Slab on Grade Foundation

| February 18, 2011 | Reply

sandy loam foundation

The basic slab-on-grade foundation is what builders call a monolithic slab. Wooden foundation forms are set to a grade which is usually 18” higher than the crown of the street in order to assure excellent drainage. Then a substrate is compacted inside of the forms and grade beams are dug. The slab or surface is graded and reinforcement steel is placed according to the engineer’s specifications. Then the concrete foundation is poured as a single structure known as a monolithic slab. The perimeter and interior beams will bear the weight of the load bearing walls.

No matter how well a builder has followed the engineer’s specification, unless the substrate was properly prepared, there is a good chance that within 10 years or possibly sooner there will be a foundation failure. In order to avoid this situation, once the unstable soil has been scalped and the forms built,  stable soil must be brought in to assure a good pad for the concrete slab to rest on. Because a clay soil is expansive, and will expand when wet and shrink during dry weather, it is undesirable to build a foundation upon. After a number of years a clay soil can deal a severe blow to a monolithic slab.

Sandy Loam substrate for the foundation, which is known in the construction world as “select fill”,  is a very stable soil that doesn’t expand and contract as the weather changes from a dry to a wet season. This soil will compact and support a slab foundation with very little heaving. It is a superior substrate and if properly placed and compacted, there will most likely never be a need to call for a foundation repair company (the “slab jacking man”).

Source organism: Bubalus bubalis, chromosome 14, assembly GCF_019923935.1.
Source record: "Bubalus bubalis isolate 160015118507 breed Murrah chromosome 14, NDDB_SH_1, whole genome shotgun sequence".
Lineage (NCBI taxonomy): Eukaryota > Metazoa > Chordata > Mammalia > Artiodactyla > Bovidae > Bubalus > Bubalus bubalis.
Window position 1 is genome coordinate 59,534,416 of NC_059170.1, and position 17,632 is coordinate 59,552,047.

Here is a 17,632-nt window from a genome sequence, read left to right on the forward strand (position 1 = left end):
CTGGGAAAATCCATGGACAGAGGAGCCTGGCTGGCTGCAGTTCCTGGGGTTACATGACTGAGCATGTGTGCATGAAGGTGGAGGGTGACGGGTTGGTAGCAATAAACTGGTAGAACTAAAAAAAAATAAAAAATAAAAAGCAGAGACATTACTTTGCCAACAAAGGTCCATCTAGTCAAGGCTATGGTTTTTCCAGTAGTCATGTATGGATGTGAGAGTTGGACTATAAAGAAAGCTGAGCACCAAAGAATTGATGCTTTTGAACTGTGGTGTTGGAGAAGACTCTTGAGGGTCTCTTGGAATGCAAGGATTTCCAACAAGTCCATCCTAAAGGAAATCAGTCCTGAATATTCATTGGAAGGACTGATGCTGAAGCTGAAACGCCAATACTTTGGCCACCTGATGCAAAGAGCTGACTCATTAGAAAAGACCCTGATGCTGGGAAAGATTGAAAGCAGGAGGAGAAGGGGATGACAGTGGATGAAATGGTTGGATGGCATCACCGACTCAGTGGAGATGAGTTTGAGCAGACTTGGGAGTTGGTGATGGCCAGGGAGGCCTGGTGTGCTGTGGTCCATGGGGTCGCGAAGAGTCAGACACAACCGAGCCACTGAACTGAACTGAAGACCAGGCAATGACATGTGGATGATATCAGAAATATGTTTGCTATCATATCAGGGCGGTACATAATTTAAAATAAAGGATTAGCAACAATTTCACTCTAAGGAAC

It is imperative that the substrate fill is constant over the entire area of the slab. If there are different types of soils within the slab area,  they will react differently and once again you will run the risk of a foundation failure.

Assuming that the foundation has been properly prepared, the contractor or home owner must still be concerned with erosion. Another common cause of slab failure is dryness in the soil around the foundation. During the  hot, dry summer months when rainfall is sparse or nonexistent; you may notice the soil drawing away from your concrete slab at the edges.  You must  consistently wet down the perimeter of your foundation at this time. The simplest and most energy efficient way of doing this would be to install a timed irrigation system which comes on 4 or 5 days a week for about 15 to 20 minutes each day. The shrubbery you plant for its cosmetic addition to your home,  will become  lush and lovely with regular irrigation.

Last but not least, you want to make sure that water drains away from your foundation. It might benefit you to add and consistently maintain a gutter and down spout system to retain balanced wetness around your home.

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